Fracture-safe Design - Steel Structures.

The design requirements for steel structures in which brittle fracture is a consideration are given in most structural codes.There are several key factors which need to be considered when determining the risk of brittle fracture in a structure. These are:

(1) minimum operating temperature
(2) loading – in particular, rate of loading
(3) metallurgical features such as parent plate, weld metal or HAZ
(4) thickness of material to be used.

Each of these factors influences the likelihood of brittle fracture occurring.

From experimental data and parametric studies examining the maximum tolerable defect sizes in steels under various operating conditions, codes such as BS 5400-3 and BS 5950-1 provide tables giving the maximum permissible thickness of steel at given operating temperatures.Where a design does not fit into these broad categories attempts have been made to use fracture mechanics to provide a criterion for material selection in terms of Charpy test energy absorption as this information is usually provided by the steel makers. When true fracture mechanics toughness values are available, methods such as those described in References 8 and 9 should be employed to assess the acceptability of flaws in fusion welded structures.

As discussed earlier, at normal operating temperatures and slow rates of loading valid KIc values are not usually obtained for structural steels, and in the offshore and nuclear industries critical CTOD and J tests are widely used. Under these conditions, valid KIc values from low temperature tests will be conservative. If the structure is acceptable when assessed using such conservative data then there is often no great need to pursue the problem, particularly as all forms of fracture mechanics testing are expensive compared with routine quality control tests such as Charpy testing.

In general, the fracture toughness of structural steel increases with increasing temperature and decreasing loading rates. The effect of temperature on fracture toughness is well known. The effect of loading rate may be equally important, not only in designing new structures, but also in understanding the behaviour of existing ones which may have been built from material with low toughness at their service temperature.The shift in the ductile–brittle transition temperature for structural steels can be considerable when comparing loading rates used in slow bend tests with those in Charpy tests. Results from experimental work have shown that the transition temperature for a BS EN 10025 S355 J steel can change from around 0°C to -60°C with decreasing loading rate.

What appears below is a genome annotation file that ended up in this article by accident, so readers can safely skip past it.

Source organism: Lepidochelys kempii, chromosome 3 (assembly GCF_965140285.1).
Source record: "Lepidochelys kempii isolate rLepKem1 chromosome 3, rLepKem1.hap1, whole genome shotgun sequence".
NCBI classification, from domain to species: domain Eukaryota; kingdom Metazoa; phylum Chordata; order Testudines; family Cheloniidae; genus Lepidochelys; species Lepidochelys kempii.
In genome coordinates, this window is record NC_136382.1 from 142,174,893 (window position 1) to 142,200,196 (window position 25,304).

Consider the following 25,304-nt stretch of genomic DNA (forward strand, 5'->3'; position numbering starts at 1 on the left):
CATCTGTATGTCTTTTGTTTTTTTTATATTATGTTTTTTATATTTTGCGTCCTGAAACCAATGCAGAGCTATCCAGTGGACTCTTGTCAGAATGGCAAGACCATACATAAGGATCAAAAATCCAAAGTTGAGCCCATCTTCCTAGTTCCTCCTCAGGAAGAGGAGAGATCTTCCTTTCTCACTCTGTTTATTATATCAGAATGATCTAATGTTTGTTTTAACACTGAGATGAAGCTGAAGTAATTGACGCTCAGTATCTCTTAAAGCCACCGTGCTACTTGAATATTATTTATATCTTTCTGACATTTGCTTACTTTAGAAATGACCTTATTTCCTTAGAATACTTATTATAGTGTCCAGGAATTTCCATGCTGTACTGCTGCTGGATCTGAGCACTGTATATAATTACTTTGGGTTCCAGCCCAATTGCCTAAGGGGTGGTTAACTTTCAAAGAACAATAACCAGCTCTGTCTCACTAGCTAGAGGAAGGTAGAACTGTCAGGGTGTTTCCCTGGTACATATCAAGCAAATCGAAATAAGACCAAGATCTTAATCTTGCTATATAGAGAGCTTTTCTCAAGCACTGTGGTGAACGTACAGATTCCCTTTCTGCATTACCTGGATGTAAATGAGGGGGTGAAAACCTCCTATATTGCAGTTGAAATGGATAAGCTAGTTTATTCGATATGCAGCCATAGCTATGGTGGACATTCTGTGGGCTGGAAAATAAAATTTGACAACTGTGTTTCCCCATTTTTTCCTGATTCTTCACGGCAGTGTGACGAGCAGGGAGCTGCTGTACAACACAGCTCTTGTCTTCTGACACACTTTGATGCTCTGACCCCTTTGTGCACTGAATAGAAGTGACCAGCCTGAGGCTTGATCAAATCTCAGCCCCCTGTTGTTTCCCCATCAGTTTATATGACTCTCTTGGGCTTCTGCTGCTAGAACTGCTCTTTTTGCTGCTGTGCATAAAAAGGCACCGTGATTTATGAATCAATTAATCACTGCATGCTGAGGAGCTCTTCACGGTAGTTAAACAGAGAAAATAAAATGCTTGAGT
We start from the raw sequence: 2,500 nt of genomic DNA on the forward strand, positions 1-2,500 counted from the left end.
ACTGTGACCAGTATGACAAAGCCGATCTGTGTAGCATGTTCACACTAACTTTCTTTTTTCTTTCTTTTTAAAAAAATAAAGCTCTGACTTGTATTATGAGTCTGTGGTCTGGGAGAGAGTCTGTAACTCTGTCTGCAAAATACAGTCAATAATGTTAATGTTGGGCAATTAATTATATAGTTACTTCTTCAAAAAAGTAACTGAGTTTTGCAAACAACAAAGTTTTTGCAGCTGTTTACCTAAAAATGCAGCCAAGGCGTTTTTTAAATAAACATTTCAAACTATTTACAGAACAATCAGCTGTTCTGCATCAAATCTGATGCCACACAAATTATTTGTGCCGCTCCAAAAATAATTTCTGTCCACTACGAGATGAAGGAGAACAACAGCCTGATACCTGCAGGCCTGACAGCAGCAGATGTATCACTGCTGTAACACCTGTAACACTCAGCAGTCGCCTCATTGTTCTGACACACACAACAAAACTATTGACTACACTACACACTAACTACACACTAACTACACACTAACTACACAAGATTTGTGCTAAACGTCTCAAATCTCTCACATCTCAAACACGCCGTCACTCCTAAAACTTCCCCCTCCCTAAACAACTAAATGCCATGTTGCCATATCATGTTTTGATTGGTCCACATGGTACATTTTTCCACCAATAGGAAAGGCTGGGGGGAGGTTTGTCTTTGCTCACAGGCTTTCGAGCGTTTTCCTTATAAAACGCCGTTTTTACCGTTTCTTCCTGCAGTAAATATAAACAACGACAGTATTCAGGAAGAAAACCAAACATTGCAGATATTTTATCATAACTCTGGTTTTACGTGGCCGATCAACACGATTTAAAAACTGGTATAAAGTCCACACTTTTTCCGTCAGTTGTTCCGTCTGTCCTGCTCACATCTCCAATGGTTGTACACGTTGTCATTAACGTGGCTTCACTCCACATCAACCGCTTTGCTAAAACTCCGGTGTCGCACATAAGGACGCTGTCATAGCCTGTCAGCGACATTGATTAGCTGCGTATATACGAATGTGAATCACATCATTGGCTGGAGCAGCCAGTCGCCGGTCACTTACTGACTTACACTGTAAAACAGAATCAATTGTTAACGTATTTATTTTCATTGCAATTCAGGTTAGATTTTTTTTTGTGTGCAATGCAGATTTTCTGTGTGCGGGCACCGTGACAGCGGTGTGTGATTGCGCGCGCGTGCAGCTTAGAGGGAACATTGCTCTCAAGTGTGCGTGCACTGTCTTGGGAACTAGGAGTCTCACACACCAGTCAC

Materials standards set limits for the transition temperatures  of various steel grades based on Charpy tests.When selecting an appropriate steel for a given structure it must be remembered that the Charpy values noted in the standards apply to parent plate. Material toughness varies in the weld and heat-affected zones of welded joints, and these should be checked for adequate toughness. Furthermore, since larger defects may be present in the weld area than the parent plate, appropriate procedures should be adopted to ensure that a welded structure will perform as designed. These could involve non-destructive testing including visual examination. In situations where defects are found, fracture mechanics procedures such as those in References 8 and 9 can be used to assess their significance.

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